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Summer music series for the Battlefords is underway

When Cole Knutson first left North Battleford in 2014, he had already decided he would one day try to repay his hometown for helping him realize his dream of becoming a world-class musician.

THE BATTLEFORDS — The people of the Battlefords and area are equally deserving of the same quality of music they would hear in New York, London, Paris or Berlin. That's the belief of Cole Knutson, who lives and studies in England and Germany and who calls North Battleford his hometown.

When Knutson first left North Battleford in 2014 to attend university in Winnipeg, Man., he had already decided that he would one day try to repay his home community for supporting his dream of becoming a world-class musician.

Knutson says he has had such great fortune in the help he has received from his family, teachers, mentors and the community that the least he can do is take the skills and knowledge he's acquired and apply it in a way that shows the community what they have invested in.

At 25, Knutson has completed a bachelor’s degree in classical saxophone performance, a master’s degree in music and a second master’s degree in piano accompaniment performance and is now pursuing a doctoral degree.

While he's been pursuing a career and furthering his education overseas, he has been able to come home each summer to perform and teach. During the pandemic, recitals had to be small, private affairs held mainly at Jackfish Lake venues, but this summer he's been able to plan a more public series.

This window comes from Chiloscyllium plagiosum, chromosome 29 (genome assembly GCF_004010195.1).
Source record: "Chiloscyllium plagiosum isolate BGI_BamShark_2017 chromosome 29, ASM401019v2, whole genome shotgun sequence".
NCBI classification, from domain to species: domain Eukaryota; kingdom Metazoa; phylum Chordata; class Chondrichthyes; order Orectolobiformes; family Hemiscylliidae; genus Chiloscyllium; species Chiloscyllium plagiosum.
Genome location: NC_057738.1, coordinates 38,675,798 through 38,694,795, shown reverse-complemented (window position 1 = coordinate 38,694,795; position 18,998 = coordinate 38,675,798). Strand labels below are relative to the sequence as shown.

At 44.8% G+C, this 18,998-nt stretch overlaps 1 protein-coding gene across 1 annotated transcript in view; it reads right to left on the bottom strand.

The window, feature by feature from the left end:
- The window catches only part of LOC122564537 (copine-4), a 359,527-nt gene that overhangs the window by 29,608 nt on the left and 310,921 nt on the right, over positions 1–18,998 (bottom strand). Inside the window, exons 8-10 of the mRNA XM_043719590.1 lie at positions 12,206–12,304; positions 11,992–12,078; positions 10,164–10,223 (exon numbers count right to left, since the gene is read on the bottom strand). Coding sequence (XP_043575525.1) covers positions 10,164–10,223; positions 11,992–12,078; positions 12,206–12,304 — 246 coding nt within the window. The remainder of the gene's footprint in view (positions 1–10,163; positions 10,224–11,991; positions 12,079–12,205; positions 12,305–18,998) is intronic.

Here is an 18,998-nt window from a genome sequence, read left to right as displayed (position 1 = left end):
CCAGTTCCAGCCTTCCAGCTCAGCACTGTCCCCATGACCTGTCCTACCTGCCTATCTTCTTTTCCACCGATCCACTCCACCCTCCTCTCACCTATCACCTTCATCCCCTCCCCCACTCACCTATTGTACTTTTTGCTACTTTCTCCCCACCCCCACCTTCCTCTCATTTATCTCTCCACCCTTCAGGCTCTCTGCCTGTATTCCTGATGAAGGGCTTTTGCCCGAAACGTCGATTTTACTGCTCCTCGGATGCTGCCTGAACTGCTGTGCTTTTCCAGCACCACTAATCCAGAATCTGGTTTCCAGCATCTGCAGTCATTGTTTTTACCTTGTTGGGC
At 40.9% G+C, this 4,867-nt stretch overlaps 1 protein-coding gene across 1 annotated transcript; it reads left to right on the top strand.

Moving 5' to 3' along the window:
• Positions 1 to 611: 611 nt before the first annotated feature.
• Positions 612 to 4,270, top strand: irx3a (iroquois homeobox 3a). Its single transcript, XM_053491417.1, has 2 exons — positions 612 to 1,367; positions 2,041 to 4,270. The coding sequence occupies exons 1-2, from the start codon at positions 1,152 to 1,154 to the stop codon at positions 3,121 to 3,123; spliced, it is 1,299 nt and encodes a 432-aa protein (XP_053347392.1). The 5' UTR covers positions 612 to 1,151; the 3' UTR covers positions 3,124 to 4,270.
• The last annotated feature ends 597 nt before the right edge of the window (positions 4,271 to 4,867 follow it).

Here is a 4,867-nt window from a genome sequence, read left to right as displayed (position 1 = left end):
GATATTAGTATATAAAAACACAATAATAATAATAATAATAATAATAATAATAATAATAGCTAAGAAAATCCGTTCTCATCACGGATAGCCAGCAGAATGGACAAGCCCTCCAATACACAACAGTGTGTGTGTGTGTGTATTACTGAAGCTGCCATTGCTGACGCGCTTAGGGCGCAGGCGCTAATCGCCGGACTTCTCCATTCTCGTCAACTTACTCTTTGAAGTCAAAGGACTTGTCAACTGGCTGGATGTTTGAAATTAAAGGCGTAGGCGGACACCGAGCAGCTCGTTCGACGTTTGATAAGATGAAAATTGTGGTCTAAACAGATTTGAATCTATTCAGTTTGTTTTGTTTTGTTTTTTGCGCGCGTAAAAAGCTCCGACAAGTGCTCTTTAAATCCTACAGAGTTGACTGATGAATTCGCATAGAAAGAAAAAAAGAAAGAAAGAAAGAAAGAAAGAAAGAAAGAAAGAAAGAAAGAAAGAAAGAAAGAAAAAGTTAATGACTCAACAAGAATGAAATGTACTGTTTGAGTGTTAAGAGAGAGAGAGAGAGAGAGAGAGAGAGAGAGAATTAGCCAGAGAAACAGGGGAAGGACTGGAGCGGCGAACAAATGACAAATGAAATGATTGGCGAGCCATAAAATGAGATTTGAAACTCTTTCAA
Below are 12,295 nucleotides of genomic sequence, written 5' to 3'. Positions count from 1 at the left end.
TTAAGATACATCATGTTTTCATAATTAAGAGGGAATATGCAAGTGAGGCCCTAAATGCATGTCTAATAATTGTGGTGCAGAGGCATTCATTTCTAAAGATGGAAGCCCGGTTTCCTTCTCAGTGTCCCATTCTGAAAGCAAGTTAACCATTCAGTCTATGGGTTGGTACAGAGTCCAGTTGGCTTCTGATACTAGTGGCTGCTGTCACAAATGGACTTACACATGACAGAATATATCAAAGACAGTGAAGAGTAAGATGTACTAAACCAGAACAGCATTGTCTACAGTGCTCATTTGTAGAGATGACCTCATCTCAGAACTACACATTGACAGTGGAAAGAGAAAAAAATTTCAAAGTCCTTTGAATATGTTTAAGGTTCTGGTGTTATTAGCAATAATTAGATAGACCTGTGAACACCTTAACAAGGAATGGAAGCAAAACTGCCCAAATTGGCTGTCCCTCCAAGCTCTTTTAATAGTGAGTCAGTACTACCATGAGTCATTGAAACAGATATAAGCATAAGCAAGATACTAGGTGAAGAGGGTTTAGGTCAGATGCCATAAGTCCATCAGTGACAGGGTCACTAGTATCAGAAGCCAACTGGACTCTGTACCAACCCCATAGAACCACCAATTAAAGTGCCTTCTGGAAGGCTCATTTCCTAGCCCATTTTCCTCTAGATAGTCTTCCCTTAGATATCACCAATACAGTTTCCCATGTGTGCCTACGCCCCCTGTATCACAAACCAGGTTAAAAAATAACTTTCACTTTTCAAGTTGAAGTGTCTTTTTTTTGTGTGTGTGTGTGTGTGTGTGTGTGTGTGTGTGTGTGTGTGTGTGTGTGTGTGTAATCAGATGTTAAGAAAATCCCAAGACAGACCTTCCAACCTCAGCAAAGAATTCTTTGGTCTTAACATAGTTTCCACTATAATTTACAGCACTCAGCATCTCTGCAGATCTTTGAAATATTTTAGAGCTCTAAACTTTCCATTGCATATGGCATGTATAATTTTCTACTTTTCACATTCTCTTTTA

“Now that we are looking toward a future with fewer restrictions, it is safer to host recitals than in the past two summers. I really want to make an impression on audiences, especially after two years of such emptiness of live music,” says Knutson.

He says he wants his summers at home to give back musically and artistically in any and all ways that he can.

“I‘m now just starting to find myself in a position where I can try to give back more significantly in an artistic sense. It is my intention to continue to bring those artists in my network back to the Battlefords for the community to benefit,” he says. “This was part of the whole game plan; to go out into the world, refine my craft and meet like-minded young artists who are at the peak of their craft and then bring them home for the community to benefit.”

Music is for everyone

In deciding to call this summer's recital series the Battlefords Summer Proms, he says as someone who studies in the United Kingdom, the BBC Proms is a major part of his summer activities.

“However, he says, “beyond the association of the BBC Proms and summer classical music festivals, I think the very origin of proms aligns with a lot of my philosophical principles relating to sharing music. A 'promenade concert' was conceived to allow for more relaxation for the audience and for the format. Part of a promenade was also to get people up and moving or standing during the performance, allowing the venue to charge less money for tickets, ultimately making live music more accessible to people from all backgrounds.”

Knutson says the Proms in the UK still offer a similar feeling.

“The concerts are really relaxed, and there are cheap tickets available for people who have to be more mindful of money. I can recall many picnics up in the gallery of The Royal Albert Hall, listening to the greatest artists and orchestras in the world, paying something like £6 for a ticket.”